Evolution of Plant Rooting Systems

Abstract

The evolution of rooting systems was essential for the diversification of land plants enabling plants to uptake essential water and nutrients and providing stable anchorage for ever‐larger herbaceous plants and subsequently the advent of trees. To understand how roots evolved, it is essential to combine studies of both fossil and living plants, and by doing this, we can identify three major steps in rooting system evolution. First, during land plant evolution, there was a switch between the primary rooting systems of plants from rhizoid‐based systems developing on the gametophyte stage of the life cycle, to specialised roots that developed on the sporophyte stage. Second, roots evolved independently in the two major lineages of vascular plants, lycophytes and euphyllophytes. Third, root evolution in the lycophyte lineage occurred in a gradual fashion from rhizoid‐based systems, through specialised rooting axes finally to roots.

Key Concepts

  • The evolution of roots was essential for the evolution of plant life and also made major changes to the Earth system.
  • Early diverging bryophytes develop a rhizoid‐based rooting system on their free‐living gametophyte stage.
  • The common ancestor of vascular plants is predicted to develop a rhizoid‐based rooting system on both the sporophyte and gametophyte generation.
  • Plant roots evolved independently in the lycophytes and euphyllophyte lineage.
  • Exceptionally well‐preserved fossils from the 407 million‐year‐old Rhynie chert shed light on the stepwise evolution of plant roots in the lycophyte lineages.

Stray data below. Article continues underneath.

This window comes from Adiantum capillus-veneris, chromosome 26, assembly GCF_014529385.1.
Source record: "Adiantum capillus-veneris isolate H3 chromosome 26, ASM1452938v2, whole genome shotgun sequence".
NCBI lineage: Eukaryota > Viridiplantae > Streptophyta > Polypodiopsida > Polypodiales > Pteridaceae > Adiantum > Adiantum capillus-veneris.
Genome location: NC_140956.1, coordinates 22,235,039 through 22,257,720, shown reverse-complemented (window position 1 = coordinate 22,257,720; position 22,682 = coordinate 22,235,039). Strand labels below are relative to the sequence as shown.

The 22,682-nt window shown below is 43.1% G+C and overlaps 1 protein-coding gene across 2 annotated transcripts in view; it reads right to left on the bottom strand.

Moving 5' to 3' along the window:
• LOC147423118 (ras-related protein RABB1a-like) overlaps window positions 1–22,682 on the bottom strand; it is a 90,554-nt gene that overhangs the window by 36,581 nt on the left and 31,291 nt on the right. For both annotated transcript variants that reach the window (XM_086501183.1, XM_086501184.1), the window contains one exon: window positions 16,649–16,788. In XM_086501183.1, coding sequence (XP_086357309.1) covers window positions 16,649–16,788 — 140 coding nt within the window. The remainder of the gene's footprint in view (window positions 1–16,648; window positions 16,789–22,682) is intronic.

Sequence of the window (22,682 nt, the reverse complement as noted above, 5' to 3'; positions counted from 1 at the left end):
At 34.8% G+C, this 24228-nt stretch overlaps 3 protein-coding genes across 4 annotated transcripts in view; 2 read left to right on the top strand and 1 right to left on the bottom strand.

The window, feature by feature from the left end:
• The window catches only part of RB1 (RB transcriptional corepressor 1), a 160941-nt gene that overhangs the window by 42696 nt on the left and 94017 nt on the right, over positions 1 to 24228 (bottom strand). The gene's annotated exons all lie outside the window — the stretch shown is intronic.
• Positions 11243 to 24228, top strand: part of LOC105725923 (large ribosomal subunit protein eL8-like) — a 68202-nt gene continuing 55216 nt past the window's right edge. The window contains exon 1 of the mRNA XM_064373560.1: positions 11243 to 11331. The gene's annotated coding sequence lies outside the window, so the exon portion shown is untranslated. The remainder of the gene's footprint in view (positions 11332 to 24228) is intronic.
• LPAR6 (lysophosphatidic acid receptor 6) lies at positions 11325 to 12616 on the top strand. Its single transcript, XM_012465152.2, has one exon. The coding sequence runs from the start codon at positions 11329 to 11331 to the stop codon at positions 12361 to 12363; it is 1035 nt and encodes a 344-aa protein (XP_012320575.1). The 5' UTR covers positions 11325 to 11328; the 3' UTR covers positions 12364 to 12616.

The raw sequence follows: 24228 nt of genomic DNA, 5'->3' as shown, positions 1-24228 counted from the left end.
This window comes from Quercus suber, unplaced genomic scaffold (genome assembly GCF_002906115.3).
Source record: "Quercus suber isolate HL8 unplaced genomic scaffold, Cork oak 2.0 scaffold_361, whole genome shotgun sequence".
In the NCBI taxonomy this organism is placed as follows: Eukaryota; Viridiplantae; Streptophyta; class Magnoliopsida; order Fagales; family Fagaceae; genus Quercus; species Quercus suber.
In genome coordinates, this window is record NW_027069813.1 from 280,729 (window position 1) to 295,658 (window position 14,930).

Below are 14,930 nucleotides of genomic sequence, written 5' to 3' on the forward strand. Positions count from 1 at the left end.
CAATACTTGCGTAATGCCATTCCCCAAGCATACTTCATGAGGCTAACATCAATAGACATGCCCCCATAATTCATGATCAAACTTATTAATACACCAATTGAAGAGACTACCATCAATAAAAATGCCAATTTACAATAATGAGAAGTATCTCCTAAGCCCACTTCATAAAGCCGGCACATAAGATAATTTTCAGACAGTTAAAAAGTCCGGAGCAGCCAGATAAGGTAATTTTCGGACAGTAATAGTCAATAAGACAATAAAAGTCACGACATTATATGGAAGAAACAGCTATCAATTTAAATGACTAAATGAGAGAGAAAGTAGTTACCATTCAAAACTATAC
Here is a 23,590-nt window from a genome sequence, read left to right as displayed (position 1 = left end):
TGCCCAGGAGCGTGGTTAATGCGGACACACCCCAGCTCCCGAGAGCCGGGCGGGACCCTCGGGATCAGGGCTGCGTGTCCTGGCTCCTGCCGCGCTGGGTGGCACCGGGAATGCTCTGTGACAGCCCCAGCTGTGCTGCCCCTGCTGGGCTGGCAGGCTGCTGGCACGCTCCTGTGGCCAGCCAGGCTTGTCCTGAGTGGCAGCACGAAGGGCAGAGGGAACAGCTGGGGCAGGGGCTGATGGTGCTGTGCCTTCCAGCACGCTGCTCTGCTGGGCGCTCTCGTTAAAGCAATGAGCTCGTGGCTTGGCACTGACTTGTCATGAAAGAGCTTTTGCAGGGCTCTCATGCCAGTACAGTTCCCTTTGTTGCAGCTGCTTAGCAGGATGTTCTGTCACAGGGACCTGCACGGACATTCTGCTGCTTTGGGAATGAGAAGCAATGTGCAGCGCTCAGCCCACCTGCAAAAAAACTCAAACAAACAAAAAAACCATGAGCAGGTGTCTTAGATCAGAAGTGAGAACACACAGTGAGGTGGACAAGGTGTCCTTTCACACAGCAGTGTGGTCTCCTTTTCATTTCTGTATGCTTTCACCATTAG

Keywords: roots; rooting systems; rhizoids; fossil plants; evolution; land plants

Figure 1. Gametophyte rhizoid‐based rooting systems of bryophytes. (a) Photograph of the gametophyte thallus of the liverwort Marchantia polymorpha, showing the mass of hair‐like rhizoids that anchor it to the sediment. (b) Higher magnification of the rhizoids of M. polymorpha showing their tubular hair‐like structure. Scale bars (a) 1 cm, (b) 100 μm. Courtesy of Anna Thamm.
Figure 2. Gametophyte and sporophyte rhizoids of the common ancestor of vascular plants. Reconstruction of the sporophyte (2n) and gametophyte (n) of the early‐diverging vascular plant, Rhynia gwynne‐vaughanii, with the positions of rhizoids highlighted with blue arrowheads. Right, example of the horizontal branching axis of the sporophyte of R. gwynne‐vaughanii with rhizoids developing from the lower surface (blue arrowhead), preserved in the 407‐million‐year‐old Rhynie chert. Scale bar 500 μm. Reconstructions of the sporophyte based on Kenrick and Crane , and the gametophyte (Kerp et al., ).
Figure 3. The stepwise origin of lycophyte roots. Simplified cladogram with cartoons of the rooting system types of the major groups of vascular plants. Yellow, rhizoid‐based rooting systems, orange, specialised rooting axes lacking root caps of Asteroxylon mackiei, red, roots developing from a root meristem with root cap. Extinct taxa highlight with †.
Figure 4. Endogenous lateral root branching of euphyllophytes. (a) Parent root of the monilophyte Ceratopteris richardii giving rise to numerous lateral roots. (b) A magnified image of the development of a lateral root that had recently emerged from the monilophyte Ceratopteris richardii. (c) A lateral root that has just broken through the epidermis of a parent root in the seed plant Arabidopsis thaliana. Scale bars (a) 5 mm, (b) 200 μm, (c) 50 μm. (a, b) Courtesy of Andrew Plackett, (c) Courtesy of Flora Hetherington.
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Further Reading

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Hetherington, Alexander J(Nov 2019) Evolution of Plant Rooting Systems. In: eLS. John Wiley & Sons Ltd, Chichester. http://www.els.net [doi: 10.1002/9780470015902.a0028341]